Financial sector: Bail it out or let it sink?
Should taxpayers spend $700 billion to keep troubled financial institutions afloat? The Observer asked two experts who study the economy to argue their sides.
09/23/2008 12:00 AM
09/23/2008 5:53 AM
YES: Money, credit are life of the economy
From Michael L. Walden, economics professor at N.C. State University.
The patient is on the operating table, clinging to life. Doctors have a choice – do they do everything they can to save the life, or do they discuss what put the patient at death's door? Of course, the answer is obvious. They first try to save the life, and then later, when the patient has recovered, they talk about lifestyle and other changes to prevent a reoccurrence.
Although somewhat melodramatic, the analogy describes why the federal government's bailout of the financial system has been necessary. Money and credit is the lifeblood of our economy – indeed – any economy. The losses and fears plaguing our financial system created the real possibility of hardening of the arteries of credit flows. If this happened, businesses would have shut down and both bankruptcies and unemployment would have soared. Only the federal government – with its power and deep pocket – could restore the movement of money.
Certainly there will be a cost to taxpayers – but the alternative cost would have been much higher. And there's also a silver lining. The federal government is acquiring real assets. While those assets may be heavily discounted now, it's quite possible the values will eventually rise. So we (taxpayers) may realize an eventual profit.
Still, after the patient is back on his feet, causes and remedies must be examined. What role did the low interest rates, easy money, globalization of credit markets, exotic loans and investments, tax laws, and soaring home prices play ? Should we ever separate risk and reward, as happened with Fannie Mae and Freddie Mac? Is more federal involvement in the housing and credit markets the answer, or part of the problem?
These are all important questions which must be answered, but first the patient – the financial system – has to live. The bailout – however distasteful – has given us this chance.
NO: Credit crunch will sort itself out in time
From Mike Munger, a Duke University professor of economics and political science, and the Libertarian candidate for governor.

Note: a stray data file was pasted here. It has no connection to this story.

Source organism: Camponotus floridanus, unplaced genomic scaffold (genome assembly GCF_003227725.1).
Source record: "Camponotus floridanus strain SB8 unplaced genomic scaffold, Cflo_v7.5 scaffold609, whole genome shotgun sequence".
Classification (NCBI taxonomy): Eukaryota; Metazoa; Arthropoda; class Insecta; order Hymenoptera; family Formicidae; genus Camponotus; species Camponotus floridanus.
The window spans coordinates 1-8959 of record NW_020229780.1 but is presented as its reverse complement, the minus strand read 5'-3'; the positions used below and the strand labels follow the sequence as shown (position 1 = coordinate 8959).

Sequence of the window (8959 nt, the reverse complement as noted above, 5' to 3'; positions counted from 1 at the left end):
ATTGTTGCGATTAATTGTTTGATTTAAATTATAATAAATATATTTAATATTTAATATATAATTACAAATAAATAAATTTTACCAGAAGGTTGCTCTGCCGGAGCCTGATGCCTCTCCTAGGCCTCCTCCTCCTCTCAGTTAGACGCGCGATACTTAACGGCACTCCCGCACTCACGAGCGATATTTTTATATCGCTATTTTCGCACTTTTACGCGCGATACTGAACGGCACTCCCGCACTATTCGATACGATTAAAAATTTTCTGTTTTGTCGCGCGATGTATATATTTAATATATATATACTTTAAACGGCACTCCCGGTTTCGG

“The state is the great fiction by which each of us seeks to live at the expense of all of us.” The 19th French economist Frederic Bastiat recognized something that seems to be eluding our wise men in Washington, and Wall Street.
If Bastiat were alive, I can guess his reaction to the bailout: First, we don't know what we are doing, and we are as likely to do harm as help. The desperate hurry comes from electoral politics, and not from any real economic necessity.
Second, we aren't creating value. Government can't create value in financial markets. All we are doing is shifting costs from one group (Wall Street bankers, and mortgage sellers who took enormous and unsupportable risks) and transferring them to another group (taxpayers, who don't know any better).
When you hear someone say “The government bailout of Wall Street,” make a mental substitution: “The taxpayer-funded bailout of Wall Street.” And then remember that we have a federal debt bigger than Jupiter.
Deficits are future taxes. The bailout is simply a way of allowing irresponsible lenders to escape unharmed. If you have a mortgage, and can't pay, then you are responsible. If AIG has debts and can't pay, our leaders want to soak taxpayers for the bill.
The point is that you can't take money away from taxpayers who earned it, give it to the financiers who squandered it, and call that a good policy. There is no danger of another Depression, which was caused by a deflationary monetary policy. We are facing a temporary credit crunch, and it will sort itself out if we leave it alone. Things aren't so bad that a panicked bunch of politicians can't make it much, much worse.
Each can't live at the expense of all. Not even if you are a rich banker.
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